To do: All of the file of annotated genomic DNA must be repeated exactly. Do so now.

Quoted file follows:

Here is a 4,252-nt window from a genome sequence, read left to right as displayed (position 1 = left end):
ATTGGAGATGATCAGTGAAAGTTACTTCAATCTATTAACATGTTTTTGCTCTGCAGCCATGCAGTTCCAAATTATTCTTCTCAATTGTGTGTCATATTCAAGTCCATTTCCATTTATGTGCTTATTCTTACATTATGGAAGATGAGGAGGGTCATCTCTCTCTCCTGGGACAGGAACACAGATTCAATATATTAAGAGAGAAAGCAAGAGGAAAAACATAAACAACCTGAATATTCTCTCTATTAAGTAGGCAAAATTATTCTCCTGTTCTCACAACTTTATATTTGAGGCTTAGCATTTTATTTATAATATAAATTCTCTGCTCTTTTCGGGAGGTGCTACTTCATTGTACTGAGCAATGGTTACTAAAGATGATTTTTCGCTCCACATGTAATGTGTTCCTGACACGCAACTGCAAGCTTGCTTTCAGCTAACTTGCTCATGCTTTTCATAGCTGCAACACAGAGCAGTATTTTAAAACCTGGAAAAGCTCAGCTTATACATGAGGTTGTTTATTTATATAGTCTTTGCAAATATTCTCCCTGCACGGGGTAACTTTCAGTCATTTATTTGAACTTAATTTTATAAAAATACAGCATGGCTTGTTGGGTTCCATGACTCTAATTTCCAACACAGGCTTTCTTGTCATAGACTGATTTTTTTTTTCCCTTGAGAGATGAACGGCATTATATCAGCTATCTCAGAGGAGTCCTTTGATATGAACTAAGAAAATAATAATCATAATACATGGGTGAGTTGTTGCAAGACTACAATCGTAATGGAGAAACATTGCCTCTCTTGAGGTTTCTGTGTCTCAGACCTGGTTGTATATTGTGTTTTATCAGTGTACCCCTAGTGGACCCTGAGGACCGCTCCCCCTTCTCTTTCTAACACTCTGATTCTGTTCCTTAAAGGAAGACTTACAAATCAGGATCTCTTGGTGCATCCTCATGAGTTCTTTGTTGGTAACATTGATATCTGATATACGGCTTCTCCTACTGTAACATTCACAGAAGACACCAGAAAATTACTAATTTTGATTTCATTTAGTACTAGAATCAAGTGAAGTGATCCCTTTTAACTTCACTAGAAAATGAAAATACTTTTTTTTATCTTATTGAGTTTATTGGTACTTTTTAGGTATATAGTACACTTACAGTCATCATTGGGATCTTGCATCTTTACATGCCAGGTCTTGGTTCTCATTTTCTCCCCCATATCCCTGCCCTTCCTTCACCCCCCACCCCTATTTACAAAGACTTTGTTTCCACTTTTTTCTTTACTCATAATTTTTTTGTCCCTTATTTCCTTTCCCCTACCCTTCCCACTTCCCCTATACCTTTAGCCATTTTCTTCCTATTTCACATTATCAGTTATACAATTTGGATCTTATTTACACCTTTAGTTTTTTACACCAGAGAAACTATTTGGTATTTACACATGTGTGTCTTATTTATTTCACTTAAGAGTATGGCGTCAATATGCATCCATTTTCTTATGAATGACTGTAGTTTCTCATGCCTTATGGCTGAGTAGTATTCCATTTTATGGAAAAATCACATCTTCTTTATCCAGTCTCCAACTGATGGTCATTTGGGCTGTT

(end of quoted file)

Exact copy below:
Here is a 4,252-nt window from a genome sequence, read left to right as displayed (position 1 = left end):
ATTGGAGATGATCAGTGAAAGTTACTTCAATCTATTAACATGTTTTTGCTCTGCAGCCATGCAGTTCCAAATTATTCTTCTCAATTGTGTGTCATATTCAAGTCCATTTCCATTTATGTGCTTATTCTTACATTATGGAAGATGAGGAGGGTCATCTCTCTCTCCTGGGACAGGAACACAGATTCAATATATTAAGAGAGAAAGCAAGAGGAAAAACATAAACAACCTGAATATTCTCTCTATTAAGTAGGCAAAATTATTCTCCTGTTCTCACAACTTTATATTTGAGGCTTAGCATTTTATTTATAATATAAATTCTCTGCTCTTTTCGGGAGGTGCTACTTCATTGTACTGAGCAATGGTTACTAAAGATGATTTTTCGCTCCACATGTAATGTGTTCCTGACACGCAACTGCAAGCTTGCTTTCAGCTAACTTGCTCATGCTTTTCATAGCTGCAACACAGAGCAGTATTTTAAAACCTGGAAAAGCTCAGCTTATACATGAGGTTGTTTATTTATATAGTCTTTGCAAATATTCTCCCTGCACGGGGTAACTTTCAGTCATTTATTTGAACTTAATTTTATAAAAATACAGCATGGCTTGTTGGGTTCCATGACTCTAATTTCCAACACAGGCTTTCTTGTCATAGACTGATTTTTTTTTTCCCTTGAGAGATGAACGGCATTATATCAGCTATCTCAGAGGAGTCCTTTGATATGAACTAAGAAAATAATAATCATAATACATGGGTGAGTTGTTGCAAGACTACAATCGTAATGGAGAAACATTGCCTCTCTTGAGGTTTCTGTGTCTCAGACCTGGTTGTATATTGTGTTTTATCAGTGTACCCCTAGTGGACCCTGAGGACCGCTCCCCCTTCTCTTTCTAACACTCTGATTCTGTTCCTTAAAGGAAGACTTACAAATCAGGATCTCTTGGTGCATCCTCATGAGTTCTTTGTTGGTAACATTGATATCTGATATACGGCTTCTCCTACTGTAACATTCACAGAAGACACCAGAAAATTACTAATTTTGATTTCATTTAGTACTAGAATCAAGTGAAGTGATCCCTTTTAACTTCACTAGAAAATGAAAATACTTTTTTTTATCTTATTGAGTTTATTGGTACTTTTTAGGTATATAGTACACTTACAGTCATCATTGGGATCTTGCATCTTTACATGCCAGGTCTTGGTTCTCATTTTCTCCCCCATATCCCTGCCCTTCCTTCACCCCCCACCCCTATTTACAAAGACTTTGTTTCCACTTTTTTCTTTACTCATAATTTTTTTGTCCCTTATTTCCTTTCCCCTACCCTTCCCACTTCCCCTATACCTTTAGCCATTTTCTTCCTATTTCACATTATCAGTTATACAATTTGGATCTTATTTACACCTTTAGTTTTTTACACCAGAGAAACTATTTGGTATTTACACATGTGTGTCTTATTTATTTCACTTAAGAGTATGGCGTCAATATGCATCCATTTTCTTATGAATGACTGTAGTTTCTCATGCCTTATGGCTGAGTAGTATTCCATTTTATGGAAAAATCACATCTTCTTTATCCAGTCTCCAACTGATGGTCATTTGGGCTGTT